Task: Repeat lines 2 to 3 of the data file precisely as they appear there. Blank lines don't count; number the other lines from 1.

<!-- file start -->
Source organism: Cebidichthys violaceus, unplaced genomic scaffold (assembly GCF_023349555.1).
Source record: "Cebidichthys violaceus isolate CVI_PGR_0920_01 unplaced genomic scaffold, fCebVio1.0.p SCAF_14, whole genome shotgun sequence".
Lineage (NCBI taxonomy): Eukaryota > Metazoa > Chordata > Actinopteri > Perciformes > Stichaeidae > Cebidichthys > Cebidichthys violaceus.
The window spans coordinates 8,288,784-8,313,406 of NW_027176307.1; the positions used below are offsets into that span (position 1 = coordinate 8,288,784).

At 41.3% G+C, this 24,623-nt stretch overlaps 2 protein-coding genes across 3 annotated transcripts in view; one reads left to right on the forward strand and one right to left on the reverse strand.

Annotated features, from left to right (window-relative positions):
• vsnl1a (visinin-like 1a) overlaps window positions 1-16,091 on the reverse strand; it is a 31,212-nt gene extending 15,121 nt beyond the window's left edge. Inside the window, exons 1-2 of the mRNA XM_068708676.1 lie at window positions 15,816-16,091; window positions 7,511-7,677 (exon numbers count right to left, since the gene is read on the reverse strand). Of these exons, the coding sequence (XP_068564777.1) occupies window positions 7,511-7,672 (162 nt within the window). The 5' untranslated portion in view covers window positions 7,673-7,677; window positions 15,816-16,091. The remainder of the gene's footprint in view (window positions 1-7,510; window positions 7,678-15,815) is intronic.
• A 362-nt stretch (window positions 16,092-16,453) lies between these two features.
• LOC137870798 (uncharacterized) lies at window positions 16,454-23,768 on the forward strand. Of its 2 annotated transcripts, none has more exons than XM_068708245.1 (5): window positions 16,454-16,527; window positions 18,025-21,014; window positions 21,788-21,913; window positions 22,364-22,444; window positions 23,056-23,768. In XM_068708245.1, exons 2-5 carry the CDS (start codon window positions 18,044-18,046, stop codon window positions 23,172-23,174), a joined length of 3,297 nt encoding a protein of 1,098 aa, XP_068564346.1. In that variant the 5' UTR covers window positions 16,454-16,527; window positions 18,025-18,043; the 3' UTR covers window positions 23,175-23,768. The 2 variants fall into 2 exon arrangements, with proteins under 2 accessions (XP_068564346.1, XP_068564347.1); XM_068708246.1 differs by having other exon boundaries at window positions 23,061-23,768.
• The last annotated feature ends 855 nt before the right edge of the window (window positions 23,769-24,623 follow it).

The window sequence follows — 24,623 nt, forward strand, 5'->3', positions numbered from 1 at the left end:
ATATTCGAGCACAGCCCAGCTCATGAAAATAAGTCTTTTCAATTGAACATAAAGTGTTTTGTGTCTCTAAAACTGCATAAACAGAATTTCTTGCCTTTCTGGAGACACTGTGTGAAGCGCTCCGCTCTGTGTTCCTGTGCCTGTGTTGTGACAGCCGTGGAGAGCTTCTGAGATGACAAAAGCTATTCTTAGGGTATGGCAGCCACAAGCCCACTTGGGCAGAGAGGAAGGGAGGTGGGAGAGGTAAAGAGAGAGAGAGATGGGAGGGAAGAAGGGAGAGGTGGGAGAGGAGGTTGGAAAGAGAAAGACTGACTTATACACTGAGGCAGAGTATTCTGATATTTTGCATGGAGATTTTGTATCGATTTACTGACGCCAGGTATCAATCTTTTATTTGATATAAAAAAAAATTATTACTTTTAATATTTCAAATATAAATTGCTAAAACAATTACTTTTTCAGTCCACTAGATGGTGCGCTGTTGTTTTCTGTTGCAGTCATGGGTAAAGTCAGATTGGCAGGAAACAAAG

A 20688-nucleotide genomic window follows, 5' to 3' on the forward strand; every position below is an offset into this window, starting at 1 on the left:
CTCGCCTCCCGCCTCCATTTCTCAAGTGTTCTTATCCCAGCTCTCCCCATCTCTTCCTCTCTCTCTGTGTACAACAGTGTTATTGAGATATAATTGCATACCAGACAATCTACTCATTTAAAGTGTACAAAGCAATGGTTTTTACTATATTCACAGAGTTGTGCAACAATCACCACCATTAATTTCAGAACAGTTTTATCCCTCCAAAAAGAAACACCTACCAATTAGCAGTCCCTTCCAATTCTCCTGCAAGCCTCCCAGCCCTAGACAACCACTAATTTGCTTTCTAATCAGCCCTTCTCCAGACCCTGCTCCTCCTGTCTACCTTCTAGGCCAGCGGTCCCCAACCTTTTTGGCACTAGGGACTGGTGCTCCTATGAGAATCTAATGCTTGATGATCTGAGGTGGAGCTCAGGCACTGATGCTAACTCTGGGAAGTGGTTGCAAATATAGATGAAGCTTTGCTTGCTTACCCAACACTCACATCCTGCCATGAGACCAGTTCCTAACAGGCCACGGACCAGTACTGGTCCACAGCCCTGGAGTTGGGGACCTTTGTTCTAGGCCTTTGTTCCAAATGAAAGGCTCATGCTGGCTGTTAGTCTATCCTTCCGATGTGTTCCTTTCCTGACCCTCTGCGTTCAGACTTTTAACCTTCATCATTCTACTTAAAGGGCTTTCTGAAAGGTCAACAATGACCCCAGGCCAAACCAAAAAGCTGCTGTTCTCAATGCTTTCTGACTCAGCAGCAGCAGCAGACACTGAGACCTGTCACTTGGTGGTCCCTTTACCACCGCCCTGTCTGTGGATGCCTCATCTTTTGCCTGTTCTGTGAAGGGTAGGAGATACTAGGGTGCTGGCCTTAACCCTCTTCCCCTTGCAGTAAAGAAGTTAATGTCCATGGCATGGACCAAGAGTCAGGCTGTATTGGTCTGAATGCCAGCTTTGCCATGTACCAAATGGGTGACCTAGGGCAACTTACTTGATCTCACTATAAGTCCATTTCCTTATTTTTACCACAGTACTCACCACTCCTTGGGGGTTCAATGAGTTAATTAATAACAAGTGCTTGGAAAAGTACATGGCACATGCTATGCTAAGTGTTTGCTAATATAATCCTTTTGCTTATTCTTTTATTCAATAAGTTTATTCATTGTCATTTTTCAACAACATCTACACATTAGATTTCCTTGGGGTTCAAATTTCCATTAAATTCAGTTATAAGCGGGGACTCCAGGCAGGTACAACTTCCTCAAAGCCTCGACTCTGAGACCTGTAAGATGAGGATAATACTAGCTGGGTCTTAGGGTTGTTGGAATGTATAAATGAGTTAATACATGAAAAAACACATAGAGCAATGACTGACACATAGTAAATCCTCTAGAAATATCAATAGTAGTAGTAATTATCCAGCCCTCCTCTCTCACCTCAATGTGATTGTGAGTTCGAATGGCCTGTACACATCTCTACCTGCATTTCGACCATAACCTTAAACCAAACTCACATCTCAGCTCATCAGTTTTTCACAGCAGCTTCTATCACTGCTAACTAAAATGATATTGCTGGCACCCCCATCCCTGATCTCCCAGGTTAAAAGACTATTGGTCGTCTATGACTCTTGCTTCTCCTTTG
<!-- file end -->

Source record: "Cebidichthys violaceus isolate CVI_PGR_0920_01 unplaced genomic scaffold, fCebVio1.0.p SCAF_14, whole genome shotgun sequence".
Lineage (NCBI taxonomy): Eukaryota > Metazoa > Chordata > Actinopteri > Perciformes > Stichaeidae > Cebidichthys > Cebidichthys violaceus.